UK set to approve first COVID-19 vaccine 'within days'

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A report in the UK suggests the country's regulator could approve Pfizer's COVID-19 vaccine this week with the country to immediately start its national immunisation program.

Pfizer is developing the mRNA vaccine with German company BioNTech. They recently reported early data from a late-stage trial that showed the vaccine was 94.5 per cent effective in protecting against COVID-19.

The US FDA could approve the vaccine after a meeting of a special advisory committee on 10 December. The leaders of the country's 'operation warp speed' initiative have said they will start the distribution of 6.4 million doses of the vaccine in the first 24 hours after the regulator grants emergency authorisation or approval. They said up to 20 million Americans could be administered their first dose of a COVID-19 vaccine in December.

However, a report in the Financial Times suggests the UK could be the first approve and start the distribution of a COVID-19 vaccine in response to data from late-stage trials.

According to the report, government officials say the country's regulator (Medicines and Healthcare Products Regulatory Agency) could grant the Pfizer-BioNTech vaccine a provisional authorisation "within days". It said the country's vaccination program would then start on 7 December.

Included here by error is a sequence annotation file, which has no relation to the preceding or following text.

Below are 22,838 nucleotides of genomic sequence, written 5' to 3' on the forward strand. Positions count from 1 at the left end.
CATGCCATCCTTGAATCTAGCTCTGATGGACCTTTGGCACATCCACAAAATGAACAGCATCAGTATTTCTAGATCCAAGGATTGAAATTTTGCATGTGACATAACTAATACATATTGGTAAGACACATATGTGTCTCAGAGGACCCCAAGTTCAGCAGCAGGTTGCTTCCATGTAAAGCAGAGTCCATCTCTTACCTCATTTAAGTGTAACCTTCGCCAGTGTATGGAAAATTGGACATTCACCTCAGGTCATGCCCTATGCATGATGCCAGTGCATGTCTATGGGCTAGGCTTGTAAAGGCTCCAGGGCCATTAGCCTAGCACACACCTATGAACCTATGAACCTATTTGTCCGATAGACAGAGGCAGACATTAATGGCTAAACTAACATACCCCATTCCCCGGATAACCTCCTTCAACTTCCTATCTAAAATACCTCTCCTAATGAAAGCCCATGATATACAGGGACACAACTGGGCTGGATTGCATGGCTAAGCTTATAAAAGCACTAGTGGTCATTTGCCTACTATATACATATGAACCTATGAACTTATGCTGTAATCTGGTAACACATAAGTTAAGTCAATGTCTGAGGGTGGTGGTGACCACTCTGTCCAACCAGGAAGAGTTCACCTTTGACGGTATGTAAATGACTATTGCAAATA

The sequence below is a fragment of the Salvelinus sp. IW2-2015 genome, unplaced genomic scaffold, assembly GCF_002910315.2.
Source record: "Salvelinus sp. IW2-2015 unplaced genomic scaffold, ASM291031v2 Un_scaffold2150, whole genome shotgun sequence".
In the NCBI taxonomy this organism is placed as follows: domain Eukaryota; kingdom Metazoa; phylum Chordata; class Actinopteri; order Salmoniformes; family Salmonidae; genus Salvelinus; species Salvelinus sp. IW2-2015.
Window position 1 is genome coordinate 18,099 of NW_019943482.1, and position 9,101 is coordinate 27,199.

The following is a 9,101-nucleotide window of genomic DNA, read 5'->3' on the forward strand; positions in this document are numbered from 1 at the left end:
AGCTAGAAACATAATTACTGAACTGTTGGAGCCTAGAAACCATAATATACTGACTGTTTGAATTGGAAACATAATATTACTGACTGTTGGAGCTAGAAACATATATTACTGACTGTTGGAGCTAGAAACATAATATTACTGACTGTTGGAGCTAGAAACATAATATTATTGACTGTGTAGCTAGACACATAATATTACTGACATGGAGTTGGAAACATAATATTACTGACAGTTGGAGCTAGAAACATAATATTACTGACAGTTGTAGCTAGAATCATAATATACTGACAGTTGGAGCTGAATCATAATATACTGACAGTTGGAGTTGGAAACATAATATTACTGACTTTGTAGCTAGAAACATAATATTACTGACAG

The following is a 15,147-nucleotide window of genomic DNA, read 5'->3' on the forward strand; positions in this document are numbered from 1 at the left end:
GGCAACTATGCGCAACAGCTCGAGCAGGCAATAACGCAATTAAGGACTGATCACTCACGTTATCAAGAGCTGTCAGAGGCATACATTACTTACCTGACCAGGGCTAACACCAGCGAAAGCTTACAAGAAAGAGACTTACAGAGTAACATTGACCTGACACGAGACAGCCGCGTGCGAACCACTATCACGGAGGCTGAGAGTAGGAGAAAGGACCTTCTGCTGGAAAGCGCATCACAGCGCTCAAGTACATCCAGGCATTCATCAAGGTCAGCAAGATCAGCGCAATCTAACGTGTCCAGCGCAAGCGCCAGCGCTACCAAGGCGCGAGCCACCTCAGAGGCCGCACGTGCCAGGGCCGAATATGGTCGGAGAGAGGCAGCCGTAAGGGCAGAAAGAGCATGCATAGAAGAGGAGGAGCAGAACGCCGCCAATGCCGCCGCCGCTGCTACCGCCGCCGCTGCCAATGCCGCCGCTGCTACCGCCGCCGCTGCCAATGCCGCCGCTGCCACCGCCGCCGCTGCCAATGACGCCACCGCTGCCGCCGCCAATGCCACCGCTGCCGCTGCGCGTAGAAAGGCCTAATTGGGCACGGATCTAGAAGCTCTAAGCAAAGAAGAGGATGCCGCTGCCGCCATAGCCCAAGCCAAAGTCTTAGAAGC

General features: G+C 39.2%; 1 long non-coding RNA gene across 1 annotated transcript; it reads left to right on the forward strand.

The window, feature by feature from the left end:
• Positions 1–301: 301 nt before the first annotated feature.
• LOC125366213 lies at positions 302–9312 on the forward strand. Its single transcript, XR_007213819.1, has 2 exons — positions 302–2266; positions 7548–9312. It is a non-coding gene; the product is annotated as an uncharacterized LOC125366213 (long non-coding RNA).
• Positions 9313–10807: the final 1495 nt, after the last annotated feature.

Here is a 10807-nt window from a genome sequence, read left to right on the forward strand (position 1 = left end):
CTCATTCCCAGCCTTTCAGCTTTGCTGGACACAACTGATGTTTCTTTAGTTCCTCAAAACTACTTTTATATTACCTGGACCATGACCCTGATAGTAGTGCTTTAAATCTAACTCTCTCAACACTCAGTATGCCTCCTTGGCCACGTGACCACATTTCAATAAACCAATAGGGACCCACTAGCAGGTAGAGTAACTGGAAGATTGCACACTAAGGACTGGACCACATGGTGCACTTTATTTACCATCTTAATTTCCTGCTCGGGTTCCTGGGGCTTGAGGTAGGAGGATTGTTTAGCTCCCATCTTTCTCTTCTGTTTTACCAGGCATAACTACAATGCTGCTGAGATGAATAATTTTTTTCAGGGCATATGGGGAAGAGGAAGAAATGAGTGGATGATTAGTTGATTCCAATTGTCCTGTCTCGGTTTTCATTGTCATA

The UK has an agreement to procure 40 million doses of the vaccine. It announced the agreement on 20 July. It has agreements for six vaccine candidates.

The Australian government, which announced a deal for 10 million doses of the Pfizer-BioNTech candidate on 5 November - around four weeks ago and over three months after the UK announced its agreement - does not except the first batches to arrive until March next year.

The TGA has designated the vaccine for provisional approval.

The Australian government and its officials have said the country is at the 'front of the queue' for a COVID-19 vaccine or, in the case of Department of Health secretary Dr Brendan Murphy, that there is no queue.

However, it now confronts the potentially awkward challenge of the UK and US vaccinating millions of people in priority population groups, while those same groups in Australia wait until March.